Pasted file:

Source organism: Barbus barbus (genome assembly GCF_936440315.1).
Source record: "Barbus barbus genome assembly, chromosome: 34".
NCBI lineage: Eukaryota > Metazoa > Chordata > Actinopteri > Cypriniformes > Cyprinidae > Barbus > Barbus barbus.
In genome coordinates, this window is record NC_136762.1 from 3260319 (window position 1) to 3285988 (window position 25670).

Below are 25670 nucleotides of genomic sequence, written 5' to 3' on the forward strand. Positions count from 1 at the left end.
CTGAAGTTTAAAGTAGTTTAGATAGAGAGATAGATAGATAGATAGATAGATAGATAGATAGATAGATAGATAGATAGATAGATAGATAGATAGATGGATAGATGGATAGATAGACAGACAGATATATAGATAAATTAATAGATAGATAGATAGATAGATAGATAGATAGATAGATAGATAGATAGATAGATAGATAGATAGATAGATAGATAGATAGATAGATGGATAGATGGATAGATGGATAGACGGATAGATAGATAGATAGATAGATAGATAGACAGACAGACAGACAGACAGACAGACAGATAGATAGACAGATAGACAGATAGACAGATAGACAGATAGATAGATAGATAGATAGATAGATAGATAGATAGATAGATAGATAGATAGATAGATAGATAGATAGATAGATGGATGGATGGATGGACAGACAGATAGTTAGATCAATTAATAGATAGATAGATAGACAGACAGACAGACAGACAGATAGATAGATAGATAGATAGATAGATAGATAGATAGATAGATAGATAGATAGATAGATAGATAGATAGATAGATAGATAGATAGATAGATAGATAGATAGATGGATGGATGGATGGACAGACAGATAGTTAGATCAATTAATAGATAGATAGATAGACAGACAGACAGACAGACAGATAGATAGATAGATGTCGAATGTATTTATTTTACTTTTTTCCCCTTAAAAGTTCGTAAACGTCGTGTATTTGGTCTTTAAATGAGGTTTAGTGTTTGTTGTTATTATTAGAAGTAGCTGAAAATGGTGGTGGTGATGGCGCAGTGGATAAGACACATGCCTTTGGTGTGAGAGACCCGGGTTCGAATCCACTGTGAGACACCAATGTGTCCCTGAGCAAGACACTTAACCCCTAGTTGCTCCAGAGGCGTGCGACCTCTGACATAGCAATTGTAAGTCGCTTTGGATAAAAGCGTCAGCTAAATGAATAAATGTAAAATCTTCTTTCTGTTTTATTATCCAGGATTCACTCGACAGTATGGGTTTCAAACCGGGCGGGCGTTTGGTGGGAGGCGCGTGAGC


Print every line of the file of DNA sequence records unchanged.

Source organism: Barbus barbus (genome assembly GCF_936440315.1).
Source record: "Barbus barbus genome assembly, chromosome: 34".
NCBI lineage: Eukaryota > Metazoa > Chordata > Actinopteri > Cypriniformes > Cyprinidae > Barbus > Barbus barbus.
In genome coordinates, this window is record NC_136762.1 from 3260319 (window position 1) to 3285988 (window position 25670).

Below are 25670 nucleotides of genomic sequence, written 5' to 3' on the forward strand. Positions count from 1 at the left end.
CTGAAGTTTAAAGTAGTTTAGATAGAGAGATAGATAGATAGATAGATAGATAGATAGATAGATAGATAGATAGATAGATAGATAGATAGATAGATGGATAGATGGATAGATAGACAGACAGATATATAGATAAATTAATAGATAGATAGATAGATAGATAGATAGATAGATAGATAGATAGATAGATAGATAGATAGATAGATAGATAGATAGATAGATAGATGGATAGATGGATAGATGGATAGACGGATAGATAGATAGATAGATAGATAGATAGACAGACAGACAGACAGACAGACAGACAGATAGATAGACAGATAGACAGATAGACAGATAGACAGATAGATAGATAGATAGATAGATAGATAGATAGATAGATAGATAGATAGATAGATAGATAGATAGATAGATAGATGGATGGATGGATGGACAGACAGATAGTTAGATCAATTAATAGATAGATAGATAGACAGACAGACAGACAGACAGATAGATAGATAGATAGATAGATAGATAGATAGATAGATAGATAGATAGATAGATAGATAGATAGATAGATAGATAGATAGATAGATAGATAGATAGATAGATGGATGGATGGATGGACAGACAGATAGTTAGATCAATTAATAGATAGATAGATAGACAGACAGACAGACAGACAGATAGATAGATAGATGTCGAATGTATTTATTTTACTTTTTTCCCCTTAAAAGTTCGTAAACGTCGTGTATTTGGTCTTTAAATGAGGTTTAGTGTTTGTTGTTATTATTAGAAGTAGCTGAAAATGGTGGTGGTGATGGCGCAGTGGATAAGACACATGCCTTTGGTGTGAGAGACCCGGGTTCGAATCCACTGTGAGACACCAATGTGTCCCTGAGCAAGACACTTAACCCCTAGTTGCTCCAGAGGCGTGCGACCTCTGACATAGCAATTGTAAGTCGCTTTGGATAAAAGCGTCAGCTAAATGAATAAATGTAAAATCTTCTTTCTGTTTTATTATCCAGGATTCACTCGACAGTATGGGTTTCAAACCGGGCGGGCGTTTGGTGGGAGGCGCGTGAGC